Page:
Home Curly Hair How To Figure Out Your Curl Pattern

How To Figure Out Your Curl Pattern

by Chelsea Castonguay
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curly hair


Have you spent a lot of time and money on products, hoping for your dream curls only to have them fall short of expectations? It could be that you aren’t treating your curls appropriately for their type.

In order to get your best curls, you need to figure out your curl pattern. Curl patterns are generally separated into three groups; wavy, curly and coily. In order to determine your pattern, examine your curls when they’re at their healthiest, which means minimal damage and well moisturized. This means you’ll have had to stop using heat tools and putting chemicals on your curls for at least three months. Once you start examining your hair you’re likely to notice that you have more than one type of curl in your hair which is ok! Knowing this will help you figure out what products to use where in your curls.

Wavy curls:

Waves tend to be looser, in an S shape. Women with this curl type need mousses, gels and serums that will help combat frizz, hold their delicate strands in place and won’t weight their curls down. If your curls have a slight bend, they are most likely Type 2a waves. If your curls are straight at the root with the bend closer to the ends, your curls are probably Type 2b. For waves that start at the roots and end in ringlets, you’re dealing with Type 2c.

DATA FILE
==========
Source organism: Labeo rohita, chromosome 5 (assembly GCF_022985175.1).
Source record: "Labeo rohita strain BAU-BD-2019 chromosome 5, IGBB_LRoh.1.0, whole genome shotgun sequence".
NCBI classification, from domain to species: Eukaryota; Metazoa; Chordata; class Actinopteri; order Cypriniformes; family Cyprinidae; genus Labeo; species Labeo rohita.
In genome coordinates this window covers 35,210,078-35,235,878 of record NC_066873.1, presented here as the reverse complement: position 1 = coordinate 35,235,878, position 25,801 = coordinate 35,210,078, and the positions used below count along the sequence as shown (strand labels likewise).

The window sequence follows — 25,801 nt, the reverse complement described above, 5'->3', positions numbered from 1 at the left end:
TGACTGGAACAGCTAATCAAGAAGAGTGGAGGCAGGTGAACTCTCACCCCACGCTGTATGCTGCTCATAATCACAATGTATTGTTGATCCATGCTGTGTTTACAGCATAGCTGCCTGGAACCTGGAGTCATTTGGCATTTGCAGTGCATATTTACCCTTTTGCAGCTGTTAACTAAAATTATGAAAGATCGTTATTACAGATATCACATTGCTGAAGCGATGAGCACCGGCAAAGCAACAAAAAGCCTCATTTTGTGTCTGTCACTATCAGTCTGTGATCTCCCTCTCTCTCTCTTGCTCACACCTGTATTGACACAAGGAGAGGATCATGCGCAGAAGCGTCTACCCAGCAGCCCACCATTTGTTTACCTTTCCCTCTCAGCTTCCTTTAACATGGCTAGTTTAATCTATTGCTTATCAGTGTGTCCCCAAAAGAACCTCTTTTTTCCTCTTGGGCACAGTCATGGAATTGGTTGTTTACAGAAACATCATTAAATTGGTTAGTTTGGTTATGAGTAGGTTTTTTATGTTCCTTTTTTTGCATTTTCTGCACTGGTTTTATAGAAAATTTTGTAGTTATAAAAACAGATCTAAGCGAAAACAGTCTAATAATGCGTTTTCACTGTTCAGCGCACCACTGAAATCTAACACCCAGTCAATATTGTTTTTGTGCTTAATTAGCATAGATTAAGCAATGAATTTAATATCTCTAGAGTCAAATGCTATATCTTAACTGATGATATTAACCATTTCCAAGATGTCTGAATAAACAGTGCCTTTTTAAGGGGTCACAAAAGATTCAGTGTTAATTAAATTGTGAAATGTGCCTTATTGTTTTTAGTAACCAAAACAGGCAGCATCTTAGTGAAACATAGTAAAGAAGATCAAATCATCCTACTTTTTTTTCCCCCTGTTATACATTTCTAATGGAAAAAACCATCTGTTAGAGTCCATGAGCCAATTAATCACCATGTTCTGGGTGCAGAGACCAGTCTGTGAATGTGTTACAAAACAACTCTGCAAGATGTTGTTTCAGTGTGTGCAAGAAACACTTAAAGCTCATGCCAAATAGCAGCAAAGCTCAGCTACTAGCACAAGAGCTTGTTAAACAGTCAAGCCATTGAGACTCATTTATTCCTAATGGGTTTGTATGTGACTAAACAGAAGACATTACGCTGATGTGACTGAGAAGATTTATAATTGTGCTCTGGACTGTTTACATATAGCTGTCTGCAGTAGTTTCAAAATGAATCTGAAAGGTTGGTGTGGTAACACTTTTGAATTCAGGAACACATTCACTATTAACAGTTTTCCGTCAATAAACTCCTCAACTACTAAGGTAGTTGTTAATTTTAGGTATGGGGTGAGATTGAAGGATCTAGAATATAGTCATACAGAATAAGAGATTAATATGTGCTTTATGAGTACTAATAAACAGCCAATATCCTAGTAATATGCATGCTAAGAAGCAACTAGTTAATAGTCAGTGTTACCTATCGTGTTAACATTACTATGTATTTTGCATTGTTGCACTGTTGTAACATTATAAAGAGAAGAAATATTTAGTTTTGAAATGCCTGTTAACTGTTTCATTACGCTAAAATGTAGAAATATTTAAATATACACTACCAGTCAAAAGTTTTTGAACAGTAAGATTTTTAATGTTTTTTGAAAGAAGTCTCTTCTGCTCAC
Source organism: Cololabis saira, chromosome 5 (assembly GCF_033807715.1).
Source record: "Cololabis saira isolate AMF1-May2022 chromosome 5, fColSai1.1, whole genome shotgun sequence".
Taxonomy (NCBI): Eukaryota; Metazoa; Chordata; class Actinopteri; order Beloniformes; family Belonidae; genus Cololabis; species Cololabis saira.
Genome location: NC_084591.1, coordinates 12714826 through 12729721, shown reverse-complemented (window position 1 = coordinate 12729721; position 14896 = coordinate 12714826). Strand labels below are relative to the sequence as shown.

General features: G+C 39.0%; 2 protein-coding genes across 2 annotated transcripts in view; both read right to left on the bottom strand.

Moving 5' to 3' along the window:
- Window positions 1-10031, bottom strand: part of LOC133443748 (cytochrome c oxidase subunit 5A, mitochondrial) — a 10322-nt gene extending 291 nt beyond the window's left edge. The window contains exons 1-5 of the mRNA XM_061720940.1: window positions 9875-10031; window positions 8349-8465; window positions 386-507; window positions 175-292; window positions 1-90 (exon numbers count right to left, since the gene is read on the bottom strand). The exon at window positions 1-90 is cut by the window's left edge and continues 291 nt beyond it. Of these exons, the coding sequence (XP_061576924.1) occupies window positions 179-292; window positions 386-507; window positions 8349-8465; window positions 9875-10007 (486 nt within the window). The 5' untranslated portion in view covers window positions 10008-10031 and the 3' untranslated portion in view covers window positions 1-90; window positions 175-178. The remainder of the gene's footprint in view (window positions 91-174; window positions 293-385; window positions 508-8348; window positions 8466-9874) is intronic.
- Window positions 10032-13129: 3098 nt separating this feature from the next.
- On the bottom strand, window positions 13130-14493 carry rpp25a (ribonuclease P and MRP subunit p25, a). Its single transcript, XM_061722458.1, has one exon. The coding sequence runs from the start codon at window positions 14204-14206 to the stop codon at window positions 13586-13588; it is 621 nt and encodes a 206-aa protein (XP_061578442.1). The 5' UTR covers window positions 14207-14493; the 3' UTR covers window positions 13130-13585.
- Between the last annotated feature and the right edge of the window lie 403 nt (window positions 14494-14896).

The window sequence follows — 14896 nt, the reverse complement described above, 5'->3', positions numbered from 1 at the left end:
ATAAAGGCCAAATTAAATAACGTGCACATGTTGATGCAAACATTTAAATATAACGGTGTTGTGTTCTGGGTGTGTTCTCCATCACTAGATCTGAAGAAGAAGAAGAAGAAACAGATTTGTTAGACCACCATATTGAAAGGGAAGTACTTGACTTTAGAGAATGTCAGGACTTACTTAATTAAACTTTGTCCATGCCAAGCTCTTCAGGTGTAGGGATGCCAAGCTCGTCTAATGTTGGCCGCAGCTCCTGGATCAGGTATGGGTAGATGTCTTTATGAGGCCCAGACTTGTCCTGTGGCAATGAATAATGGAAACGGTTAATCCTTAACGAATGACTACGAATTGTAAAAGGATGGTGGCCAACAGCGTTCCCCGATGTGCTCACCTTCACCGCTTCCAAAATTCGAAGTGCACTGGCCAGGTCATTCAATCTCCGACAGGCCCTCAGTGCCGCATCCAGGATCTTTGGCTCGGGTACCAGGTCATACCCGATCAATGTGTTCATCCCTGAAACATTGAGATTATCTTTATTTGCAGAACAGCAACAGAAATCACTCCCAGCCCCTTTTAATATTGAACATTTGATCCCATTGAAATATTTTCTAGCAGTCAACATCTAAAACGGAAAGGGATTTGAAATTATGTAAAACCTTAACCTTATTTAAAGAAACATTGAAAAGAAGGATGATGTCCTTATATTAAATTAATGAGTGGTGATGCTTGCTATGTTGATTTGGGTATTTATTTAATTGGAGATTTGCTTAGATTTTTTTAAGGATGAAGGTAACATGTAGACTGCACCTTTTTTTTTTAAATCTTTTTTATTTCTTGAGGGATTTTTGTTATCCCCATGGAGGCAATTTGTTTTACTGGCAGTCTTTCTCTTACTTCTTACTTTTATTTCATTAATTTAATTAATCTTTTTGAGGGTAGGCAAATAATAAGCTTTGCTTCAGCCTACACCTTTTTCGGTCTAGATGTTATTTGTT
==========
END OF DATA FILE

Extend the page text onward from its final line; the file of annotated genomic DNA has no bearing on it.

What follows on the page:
Curly hair:


If you have spirals or defined coils, you might have Type 3 hair. These hair types need to use creams and gels to help avoid frizz. If you have larger curls that are defined, you’re working with Type 3a curls. If your curls are smaller, about the width of a marker, they are Type 3b. Finally, if the circumference of your curls is about the same as a pencil, they’re Type 3c curls.

Coily hair:

This hair type has super tight, thick coils which can make it seem much shorter than it actually is. This hair type needs to work hard to incorporate and maintain moisture in their strands, as they tend to dry out easily. If your curls are tight and the size of a knitting needle, they are most likely Type 4a. Type 4b are tighter and look like a spring in shape. Type 4c, while similar to 4b, are usually even denser.

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